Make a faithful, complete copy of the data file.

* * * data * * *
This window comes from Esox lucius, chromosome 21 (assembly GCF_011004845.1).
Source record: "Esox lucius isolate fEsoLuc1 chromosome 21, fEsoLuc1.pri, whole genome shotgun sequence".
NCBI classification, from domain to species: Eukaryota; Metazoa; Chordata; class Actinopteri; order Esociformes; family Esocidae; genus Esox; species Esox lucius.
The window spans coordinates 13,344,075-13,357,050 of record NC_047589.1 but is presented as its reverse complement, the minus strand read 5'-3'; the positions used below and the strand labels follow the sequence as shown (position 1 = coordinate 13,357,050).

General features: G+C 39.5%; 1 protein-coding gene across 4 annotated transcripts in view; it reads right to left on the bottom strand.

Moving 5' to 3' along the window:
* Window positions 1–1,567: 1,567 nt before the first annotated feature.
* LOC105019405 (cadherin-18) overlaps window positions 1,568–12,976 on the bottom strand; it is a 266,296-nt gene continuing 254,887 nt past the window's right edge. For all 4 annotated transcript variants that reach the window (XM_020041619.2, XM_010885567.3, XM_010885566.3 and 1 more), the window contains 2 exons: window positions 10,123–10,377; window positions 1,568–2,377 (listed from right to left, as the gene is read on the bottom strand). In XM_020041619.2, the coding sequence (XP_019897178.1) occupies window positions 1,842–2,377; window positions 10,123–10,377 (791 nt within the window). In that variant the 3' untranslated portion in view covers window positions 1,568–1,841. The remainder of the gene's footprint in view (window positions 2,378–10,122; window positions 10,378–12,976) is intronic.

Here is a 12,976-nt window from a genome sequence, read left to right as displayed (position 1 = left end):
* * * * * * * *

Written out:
This window comes from Esox lucius, chromosome 21 (assembly GCF_011004845.1).
Source record: "Esox lucius isolate fEsoLuc1 chromosome 21, fEsoLuc1.pri, whole genome shotgun sequence".
NCBI classification, from domain to species: Eukaryota; Metazoa; Chordata; class Actinopteri; order Esociformes; family Esocidae; genus Esox; species Esox lucius.
The window spans coordinates 13,344,075-13,357,050 of record NC_047589.1 but is presented as its reverse complement, the minus strand read 5'-3'; the positions used below and the strand labels follow the sequence as shown (position 1 = coordinate 13,357,050).

General features: G+C 39.5%; 1 protein-coding gene across 4 annotated transcripts in view; it reads right to left on the bottom strand.

Moving 5' to 3' along the window:
* Window positions 1–1,567: 1,567 nt before the first annotated feature.
* LOC105019405 (cadherin-18) overlaps window positions 1,568–12,976 on the bottom strand; it is a 266,296-nt gene continuing 254,887 nt past the window's right edge. For all 4 annotated transcript variants that reach the window (XM_020041619.2, XM_010885567.3, XM_010885566.3 and 1 more), the window contains 2 exons: window positions 10,123–10,377; window positions 1,568–2,377 (listed from right to left, as the gene is read on the bottom strand). In XM_020041619.2, the coding sequence (XP_019897178.1) occupies window positions 1,842–2,377; window positions 10,123–10,377 (791 nt within the window). In that variant the 3' untranslated portion in view covers window positions 1,568–1,841. The remainder of the gene's footprint in view (window positions 2,378–10,122; window positions 10,378–12,976) is intronic.

Here is a 12,976-nt window from a genome sequence, read left to right as displayed (position 1 = left end):